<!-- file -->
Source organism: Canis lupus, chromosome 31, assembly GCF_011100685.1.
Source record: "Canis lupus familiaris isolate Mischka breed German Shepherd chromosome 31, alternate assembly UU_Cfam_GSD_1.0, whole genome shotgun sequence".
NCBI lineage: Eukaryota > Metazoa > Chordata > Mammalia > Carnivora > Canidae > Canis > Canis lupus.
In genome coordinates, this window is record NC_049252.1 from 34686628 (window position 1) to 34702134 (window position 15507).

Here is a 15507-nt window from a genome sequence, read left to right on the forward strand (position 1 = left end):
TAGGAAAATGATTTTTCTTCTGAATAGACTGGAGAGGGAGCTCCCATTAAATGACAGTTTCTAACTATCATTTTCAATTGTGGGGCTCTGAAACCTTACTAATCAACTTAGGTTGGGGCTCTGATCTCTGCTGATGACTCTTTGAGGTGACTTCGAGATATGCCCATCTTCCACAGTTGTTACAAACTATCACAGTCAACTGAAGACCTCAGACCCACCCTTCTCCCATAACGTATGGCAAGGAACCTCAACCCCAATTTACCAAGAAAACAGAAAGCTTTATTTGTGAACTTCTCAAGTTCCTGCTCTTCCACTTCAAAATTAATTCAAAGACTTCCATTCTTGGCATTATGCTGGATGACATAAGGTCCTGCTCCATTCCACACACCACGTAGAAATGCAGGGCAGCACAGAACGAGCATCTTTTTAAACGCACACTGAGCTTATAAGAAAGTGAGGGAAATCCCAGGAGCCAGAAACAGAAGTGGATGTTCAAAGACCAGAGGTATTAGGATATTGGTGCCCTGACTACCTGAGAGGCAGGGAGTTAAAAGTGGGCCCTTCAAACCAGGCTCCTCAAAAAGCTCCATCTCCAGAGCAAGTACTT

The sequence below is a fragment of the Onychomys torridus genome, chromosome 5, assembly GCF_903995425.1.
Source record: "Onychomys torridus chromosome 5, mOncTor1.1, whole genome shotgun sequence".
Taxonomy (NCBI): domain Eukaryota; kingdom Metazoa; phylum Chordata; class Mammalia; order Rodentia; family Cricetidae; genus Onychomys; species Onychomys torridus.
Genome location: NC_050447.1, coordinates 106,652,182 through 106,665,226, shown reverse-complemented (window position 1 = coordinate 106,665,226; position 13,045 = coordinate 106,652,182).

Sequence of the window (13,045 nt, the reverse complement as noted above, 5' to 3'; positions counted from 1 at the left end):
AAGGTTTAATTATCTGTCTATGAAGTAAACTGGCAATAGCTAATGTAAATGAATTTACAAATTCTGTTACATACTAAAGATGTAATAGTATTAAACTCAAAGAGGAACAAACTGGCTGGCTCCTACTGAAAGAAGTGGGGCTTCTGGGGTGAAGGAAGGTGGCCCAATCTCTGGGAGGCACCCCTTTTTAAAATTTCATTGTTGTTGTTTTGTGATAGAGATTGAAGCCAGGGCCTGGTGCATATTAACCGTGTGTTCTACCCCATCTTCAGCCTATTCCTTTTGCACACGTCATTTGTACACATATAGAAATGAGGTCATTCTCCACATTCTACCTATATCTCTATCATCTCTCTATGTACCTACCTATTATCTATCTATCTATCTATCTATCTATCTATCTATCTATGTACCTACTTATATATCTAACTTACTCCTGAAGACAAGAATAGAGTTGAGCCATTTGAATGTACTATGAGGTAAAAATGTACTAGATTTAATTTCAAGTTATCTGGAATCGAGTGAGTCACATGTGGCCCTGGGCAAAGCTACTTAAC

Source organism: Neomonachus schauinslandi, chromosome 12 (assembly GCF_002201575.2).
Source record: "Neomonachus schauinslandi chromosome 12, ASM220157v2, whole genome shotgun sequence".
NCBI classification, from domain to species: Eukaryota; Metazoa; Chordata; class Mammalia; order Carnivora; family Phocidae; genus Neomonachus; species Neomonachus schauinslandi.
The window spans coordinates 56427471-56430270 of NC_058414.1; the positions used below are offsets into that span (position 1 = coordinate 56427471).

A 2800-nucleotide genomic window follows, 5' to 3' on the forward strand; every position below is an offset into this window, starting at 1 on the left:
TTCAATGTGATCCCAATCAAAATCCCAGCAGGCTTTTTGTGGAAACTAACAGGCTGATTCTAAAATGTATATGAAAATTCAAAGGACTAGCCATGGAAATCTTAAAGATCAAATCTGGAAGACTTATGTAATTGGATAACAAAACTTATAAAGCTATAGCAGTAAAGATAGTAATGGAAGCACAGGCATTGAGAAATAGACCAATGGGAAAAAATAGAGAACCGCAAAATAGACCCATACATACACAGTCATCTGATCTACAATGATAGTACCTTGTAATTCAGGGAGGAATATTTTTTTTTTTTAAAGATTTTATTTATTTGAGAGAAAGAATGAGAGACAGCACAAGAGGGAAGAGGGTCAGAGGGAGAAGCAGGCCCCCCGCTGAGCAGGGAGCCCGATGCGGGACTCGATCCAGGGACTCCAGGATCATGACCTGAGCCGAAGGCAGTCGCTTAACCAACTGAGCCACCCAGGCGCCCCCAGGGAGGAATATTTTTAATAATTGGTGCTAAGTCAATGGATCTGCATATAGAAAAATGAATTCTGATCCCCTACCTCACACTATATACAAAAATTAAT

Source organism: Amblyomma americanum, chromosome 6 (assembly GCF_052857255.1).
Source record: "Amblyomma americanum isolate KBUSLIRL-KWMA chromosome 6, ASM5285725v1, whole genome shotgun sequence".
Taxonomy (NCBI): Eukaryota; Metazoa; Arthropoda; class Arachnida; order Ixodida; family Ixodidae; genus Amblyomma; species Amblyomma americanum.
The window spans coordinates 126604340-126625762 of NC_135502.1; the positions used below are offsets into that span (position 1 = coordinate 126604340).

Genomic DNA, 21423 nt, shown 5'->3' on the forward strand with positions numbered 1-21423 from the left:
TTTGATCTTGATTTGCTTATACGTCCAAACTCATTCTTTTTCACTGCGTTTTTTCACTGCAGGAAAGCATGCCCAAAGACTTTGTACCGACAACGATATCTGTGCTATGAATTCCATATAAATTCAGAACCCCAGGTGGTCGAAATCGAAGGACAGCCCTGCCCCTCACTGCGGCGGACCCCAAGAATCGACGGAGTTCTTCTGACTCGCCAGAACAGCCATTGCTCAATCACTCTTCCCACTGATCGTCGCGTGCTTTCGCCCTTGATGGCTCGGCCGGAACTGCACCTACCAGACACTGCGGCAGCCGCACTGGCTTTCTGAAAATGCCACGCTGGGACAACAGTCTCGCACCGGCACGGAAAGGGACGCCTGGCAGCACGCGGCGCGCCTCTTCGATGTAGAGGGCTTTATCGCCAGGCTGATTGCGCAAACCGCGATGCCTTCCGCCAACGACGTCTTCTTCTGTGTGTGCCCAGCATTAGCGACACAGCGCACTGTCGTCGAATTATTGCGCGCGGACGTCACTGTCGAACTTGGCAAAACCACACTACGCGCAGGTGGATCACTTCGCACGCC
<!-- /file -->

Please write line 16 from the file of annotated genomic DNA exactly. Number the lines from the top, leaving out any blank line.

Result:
The window spans coordinates 56427471-56430270 of NC_058414.1; the positions used below are offsets into that span (position 1 = coordinate 56427471).